Chronic Granulomatous disease is a:
|A||B Cell Defect|
|B||T Cell defect|
|D||Disorder of Phagocytosis|
a. Chronic granulomatous disease (CGD) is the most common of the inherited disorders of phagocyte function.
b. The pivotal role of the respiratory burst (which follows within seconds after phagocytes are activated) in the subsequent effective killing of catalase-positive microbes became evident from studies of patients with CGD.
c. The NADPH oxidase that catalyzes the respiratory burst is found exclusively in phagocytes and remains dormant unless activated by a variety of particulate and soluble stimuli, such as opsonized microbes and chemotactic peptides.
d. These stimuli excite a transmembrane electron transport system in which NADPH on the cytoplasmic side of the membrane reduces oxygen through a series of reactions involving flavin adenine dinucleotide (FAD), several soluble cofactors, and membrane-associated cytochrome b. Oxygen is reduced through a univalent reduction to superoxide anion and is rapidly mutated to hydrogen peroxide and hydroxyl radicals.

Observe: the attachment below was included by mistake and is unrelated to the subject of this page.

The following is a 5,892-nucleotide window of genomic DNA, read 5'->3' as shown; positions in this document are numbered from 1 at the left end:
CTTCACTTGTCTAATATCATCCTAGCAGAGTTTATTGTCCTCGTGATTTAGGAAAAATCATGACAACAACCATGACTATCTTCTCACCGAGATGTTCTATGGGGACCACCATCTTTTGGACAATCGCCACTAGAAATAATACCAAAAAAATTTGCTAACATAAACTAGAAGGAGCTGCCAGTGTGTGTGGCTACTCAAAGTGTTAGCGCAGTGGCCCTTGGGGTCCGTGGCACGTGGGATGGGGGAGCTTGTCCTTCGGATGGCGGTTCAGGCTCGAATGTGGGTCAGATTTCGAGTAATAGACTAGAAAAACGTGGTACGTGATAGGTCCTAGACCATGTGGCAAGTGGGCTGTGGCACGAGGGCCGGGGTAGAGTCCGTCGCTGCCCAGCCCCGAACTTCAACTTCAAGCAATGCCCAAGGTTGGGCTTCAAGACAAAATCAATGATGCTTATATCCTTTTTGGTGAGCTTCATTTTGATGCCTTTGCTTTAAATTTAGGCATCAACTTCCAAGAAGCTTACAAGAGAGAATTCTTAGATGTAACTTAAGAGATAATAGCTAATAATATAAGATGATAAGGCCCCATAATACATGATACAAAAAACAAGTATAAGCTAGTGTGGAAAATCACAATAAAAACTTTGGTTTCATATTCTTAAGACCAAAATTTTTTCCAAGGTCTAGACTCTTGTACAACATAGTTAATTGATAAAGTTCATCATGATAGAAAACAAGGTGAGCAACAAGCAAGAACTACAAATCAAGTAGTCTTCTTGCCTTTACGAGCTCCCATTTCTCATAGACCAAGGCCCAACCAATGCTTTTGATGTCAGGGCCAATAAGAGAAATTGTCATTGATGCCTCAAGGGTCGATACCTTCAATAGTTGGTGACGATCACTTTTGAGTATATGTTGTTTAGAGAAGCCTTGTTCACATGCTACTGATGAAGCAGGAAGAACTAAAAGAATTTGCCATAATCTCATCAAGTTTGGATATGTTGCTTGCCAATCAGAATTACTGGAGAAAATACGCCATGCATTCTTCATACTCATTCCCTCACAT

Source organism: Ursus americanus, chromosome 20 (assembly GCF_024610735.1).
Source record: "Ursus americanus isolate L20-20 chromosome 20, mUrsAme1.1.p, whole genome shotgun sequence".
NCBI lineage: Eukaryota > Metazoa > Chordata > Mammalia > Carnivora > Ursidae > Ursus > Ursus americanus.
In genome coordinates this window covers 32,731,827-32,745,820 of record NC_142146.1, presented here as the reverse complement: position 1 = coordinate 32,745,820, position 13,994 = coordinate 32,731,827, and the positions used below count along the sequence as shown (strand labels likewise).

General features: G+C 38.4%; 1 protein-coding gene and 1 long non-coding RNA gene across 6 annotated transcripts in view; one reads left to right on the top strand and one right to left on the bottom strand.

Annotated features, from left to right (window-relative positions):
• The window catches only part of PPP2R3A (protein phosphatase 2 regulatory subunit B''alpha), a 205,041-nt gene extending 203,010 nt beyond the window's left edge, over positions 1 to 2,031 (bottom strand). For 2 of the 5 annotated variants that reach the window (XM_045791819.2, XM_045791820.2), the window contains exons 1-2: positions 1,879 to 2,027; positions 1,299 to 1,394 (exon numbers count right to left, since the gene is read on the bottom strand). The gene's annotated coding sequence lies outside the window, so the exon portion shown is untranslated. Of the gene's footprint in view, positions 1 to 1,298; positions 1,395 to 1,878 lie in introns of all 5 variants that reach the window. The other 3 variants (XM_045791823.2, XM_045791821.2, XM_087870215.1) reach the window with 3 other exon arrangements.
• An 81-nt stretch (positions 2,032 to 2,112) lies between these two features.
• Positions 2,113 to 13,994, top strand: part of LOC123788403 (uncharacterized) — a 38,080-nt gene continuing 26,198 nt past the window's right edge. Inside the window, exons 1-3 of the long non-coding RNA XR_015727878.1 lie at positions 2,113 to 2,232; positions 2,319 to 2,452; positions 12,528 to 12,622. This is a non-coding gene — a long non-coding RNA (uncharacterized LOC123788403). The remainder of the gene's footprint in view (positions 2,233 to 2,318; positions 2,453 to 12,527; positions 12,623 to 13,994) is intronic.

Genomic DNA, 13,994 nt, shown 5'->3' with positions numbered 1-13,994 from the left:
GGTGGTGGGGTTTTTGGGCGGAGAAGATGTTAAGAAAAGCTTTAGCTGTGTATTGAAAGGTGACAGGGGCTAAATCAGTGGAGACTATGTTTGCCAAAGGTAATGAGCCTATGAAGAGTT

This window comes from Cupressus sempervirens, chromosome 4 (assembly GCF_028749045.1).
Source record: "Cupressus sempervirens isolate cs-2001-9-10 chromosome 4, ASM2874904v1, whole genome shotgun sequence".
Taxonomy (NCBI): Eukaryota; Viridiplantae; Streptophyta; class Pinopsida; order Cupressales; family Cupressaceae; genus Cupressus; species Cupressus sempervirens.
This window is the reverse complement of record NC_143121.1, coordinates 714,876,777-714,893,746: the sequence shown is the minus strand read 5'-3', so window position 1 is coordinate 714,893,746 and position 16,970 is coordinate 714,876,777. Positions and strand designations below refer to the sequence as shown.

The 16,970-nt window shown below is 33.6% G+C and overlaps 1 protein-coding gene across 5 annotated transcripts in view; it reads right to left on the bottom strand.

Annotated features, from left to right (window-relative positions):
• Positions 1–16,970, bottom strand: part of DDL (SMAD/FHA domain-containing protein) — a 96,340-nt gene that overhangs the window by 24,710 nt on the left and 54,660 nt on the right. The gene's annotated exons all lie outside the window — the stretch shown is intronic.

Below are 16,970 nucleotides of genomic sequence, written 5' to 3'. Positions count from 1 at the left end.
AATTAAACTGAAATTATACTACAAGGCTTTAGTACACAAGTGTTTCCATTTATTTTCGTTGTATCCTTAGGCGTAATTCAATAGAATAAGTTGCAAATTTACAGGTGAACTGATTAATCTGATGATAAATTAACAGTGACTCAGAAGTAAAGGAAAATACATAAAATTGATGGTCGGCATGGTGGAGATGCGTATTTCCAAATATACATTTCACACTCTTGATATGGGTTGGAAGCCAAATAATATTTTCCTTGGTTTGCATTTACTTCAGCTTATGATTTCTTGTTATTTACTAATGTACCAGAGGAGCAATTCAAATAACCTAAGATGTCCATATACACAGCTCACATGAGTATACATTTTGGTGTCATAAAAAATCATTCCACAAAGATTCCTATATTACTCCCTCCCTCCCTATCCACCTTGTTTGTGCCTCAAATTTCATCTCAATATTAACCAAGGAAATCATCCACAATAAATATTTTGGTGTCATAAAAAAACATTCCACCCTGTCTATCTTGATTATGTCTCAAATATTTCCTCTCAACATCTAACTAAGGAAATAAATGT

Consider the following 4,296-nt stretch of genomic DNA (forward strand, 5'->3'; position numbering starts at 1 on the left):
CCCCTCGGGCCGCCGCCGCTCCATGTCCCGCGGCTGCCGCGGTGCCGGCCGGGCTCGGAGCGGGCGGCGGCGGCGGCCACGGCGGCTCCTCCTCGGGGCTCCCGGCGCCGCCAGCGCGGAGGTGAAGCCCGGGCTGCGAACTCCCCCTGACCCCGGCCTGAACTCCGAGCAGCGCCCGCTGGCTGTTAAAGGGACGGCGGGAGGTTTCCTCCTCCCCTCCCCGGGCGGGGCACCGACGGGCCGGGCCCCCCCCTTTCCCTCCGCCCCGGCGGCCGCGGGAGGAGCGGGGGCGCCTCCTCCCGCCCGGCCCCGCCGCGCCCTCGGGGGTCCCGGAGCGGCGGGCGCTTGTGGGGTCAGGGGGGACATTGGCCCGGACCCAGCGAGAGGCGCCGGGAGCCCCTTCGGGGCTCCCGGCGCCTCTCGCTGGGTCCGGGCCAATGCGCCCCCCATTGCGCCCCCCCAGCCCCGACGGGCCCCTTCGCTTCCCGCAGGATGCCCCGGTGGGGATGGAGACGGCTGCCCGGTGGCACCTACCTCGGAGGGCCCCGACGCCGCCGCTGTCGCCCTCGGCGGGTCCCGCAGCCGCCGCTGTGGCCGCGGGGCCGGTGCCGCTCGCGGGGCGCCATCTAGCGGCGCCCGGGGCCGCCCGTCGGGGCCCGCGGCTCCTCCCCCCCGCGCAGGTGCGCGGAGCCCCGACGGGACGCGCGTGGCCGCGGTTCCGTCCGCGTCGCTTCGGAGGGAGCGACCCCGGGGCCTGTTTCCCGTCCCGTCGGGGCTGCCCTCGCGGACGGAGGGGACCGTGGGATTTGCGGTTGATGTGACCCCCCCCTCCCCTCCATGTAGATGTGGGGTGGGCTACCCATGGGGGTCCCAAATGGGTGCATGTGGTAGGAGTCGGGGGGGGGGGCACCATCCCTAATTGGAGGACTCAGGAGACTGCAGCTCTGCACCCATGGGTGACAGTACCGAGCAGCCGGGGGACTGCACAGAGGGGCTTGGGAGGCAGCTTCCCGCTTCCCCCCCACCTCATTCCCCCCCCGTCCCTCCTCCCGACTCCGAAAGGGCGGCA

e. The latter two products are thought to be the principal means by which microbial killing or tissue damage takes place. Of the components of the phagocyte NADPH oxidase complex, the membrane components, a hemoprotein heterodimer with subunits of 91 kD and 22 kD, require at least two cytosolic protein components of 47 kD and 67 kD to achieve maximal oxidase activity.
f. The X-linked and autosomally inherited forms of the disease are associated with missing components or subunits.
g. The CGD gene is located on the X chromosome proximal to the muscular dystrophy gene and distal to the ornithine transcarbamylase gene on the Xp21 band. The protein encoded by the X-CGD gene is synonymous with the 91-kD subunit of the cytochrome b complex. A reservoir of cytochrome b (~80-90%) is found in neutrophil-specific granules and is translocated to the membrane on activation of the cell.